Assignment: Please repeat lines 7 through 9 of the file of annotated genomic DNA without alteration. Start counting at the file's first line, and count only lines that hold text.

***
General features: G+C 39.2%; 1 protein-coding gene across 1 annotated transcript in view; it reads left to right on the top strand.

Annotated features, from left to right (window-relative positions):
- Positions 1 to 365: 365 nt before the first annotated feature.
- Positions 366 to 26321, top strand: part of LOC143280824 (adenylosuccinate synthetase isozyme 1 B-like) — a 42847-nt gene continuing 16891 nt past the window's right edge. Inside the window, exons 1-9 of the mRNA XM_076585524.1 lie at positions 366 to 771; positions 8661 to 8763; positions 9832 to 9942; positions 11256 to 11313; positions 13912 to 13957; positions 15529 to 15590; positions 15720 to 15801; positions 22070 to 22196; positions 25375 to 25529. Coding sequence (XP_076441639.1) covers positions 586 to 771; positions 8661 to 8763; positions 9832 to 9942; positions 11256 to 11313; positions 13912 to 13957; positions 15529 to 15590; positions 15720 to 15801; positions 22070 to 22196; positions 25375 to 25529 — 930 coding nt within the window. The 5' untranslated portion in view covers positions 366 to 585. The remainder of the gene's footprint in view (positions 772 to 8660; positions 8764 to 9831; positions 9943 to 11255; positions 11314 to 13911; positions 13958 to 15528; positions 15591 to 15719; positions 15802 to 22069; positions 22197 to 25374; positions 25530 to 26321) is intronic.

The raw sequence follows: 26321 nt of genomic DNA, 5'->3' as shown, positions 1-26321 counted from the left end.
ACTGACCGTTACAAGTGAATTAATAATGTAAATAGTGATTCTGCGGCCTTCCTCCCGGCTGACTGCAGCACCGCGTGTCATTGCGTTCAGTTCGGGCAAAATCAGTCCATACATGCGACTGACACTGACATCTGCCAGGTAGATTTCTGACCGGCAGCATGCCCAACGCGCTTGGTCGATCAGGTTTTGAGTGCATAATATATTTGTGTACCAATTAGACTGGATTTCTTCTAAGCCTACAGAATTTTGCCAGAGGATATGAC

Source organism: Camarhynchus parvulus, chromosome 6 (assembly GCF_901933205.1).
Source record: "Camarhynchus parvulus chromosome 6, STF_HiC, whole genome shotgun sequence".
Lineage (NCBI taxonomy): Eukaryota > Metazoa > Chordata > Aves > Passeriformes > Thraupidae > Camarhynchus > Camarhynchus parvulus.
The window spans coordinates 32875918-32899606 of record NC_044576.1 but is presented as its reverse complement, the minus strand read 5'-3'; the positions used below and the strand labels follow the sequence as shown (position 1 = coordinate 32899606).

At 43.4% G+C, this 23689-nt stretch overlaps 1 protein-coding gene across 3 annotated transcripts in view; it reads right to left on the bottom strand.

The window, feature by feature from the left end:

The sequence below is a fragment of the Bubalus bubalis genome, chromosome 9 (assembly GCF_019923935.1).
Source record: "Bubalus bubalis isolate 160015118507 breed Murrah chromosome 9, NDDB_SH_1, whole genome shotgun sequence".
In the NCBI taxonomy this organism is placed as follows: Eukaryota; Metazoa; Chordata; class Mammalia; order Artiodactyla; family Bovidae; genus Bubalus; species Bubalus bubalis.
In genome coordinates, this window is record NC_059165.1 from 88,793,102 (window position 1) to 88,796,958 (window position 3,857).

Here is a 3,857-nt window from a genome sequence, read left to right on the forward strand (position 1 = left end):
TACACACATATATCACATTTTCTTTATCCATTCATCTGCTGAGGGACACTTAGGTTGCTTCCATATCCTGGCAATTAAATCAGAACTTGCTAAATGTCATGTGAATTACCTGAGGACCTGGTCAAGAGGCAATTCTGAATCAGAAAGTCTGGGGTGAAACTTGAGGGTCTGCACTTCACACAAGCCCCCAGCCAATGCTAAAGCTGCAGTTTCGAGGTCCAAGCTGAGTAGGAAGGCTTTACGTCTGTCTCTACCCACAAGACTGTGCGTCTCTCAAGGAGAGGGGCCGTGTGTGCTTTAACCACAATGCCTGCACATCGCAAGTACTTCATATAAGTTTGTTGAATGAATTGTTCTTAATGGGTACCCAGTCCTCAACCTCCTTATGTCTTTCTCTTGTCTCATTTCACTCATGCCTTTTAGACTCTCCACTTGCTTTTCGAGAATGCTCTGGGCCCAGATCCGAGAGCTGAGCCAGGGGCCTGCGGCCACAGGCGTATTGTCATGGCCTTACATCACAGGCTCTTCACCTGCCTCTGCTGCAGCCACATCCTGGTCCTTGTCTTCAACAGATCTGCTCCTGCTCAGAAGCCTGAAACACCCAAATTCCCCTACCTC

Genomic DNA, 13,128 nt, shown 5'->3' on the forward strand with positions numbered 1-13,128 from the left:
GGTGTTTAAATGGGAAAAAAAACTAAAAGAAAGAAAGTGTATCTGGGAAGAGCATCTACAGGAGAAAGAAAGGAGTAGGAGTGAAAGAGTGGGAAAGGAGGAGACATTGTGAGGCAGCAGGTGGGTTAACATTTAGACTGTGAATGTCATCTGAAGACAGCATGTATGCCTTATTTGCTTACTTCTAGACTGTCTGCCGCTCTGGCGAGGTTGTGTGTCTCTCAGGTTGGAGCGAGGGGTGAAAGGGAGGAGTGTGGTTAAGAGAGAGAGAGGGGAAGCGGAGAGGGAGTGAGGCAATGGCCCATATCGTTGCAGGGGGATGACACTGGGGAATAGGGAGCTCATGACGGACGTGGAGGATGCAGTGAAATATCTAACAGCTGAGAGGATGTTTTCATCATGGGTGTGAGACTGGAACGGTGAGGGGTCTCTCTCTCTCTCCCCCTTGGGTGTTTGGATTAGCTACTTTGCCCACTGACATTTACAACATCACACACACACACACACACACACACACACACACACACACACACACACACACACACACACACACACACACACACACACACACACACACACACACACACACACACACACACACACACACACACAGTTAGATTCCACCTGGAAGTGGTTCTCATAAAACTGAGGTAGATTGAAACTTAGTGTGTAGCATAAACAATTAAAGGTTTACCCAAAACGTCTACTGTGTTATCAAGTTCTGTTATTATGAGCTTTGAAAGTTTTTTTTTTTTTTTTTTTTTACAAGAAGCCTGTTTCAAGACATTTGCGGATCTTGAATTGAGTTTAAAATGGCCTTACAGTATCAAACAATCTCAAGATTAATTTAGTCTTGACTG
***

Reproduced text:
Source organism: Camarhynchus parvulus, chromosome 6 (assembly GCF_901933205.1).
Source record: "Camarhynchus parvulus chromosome 6, STF_HiC, whole genome shotgun sequence".
Lineage (NCBI taxonomy): Eukaryota > Metazoa > Chordata > Aves > Passeriformes > Thraupidae > Camarhynchus > Camarhynchus parvulus.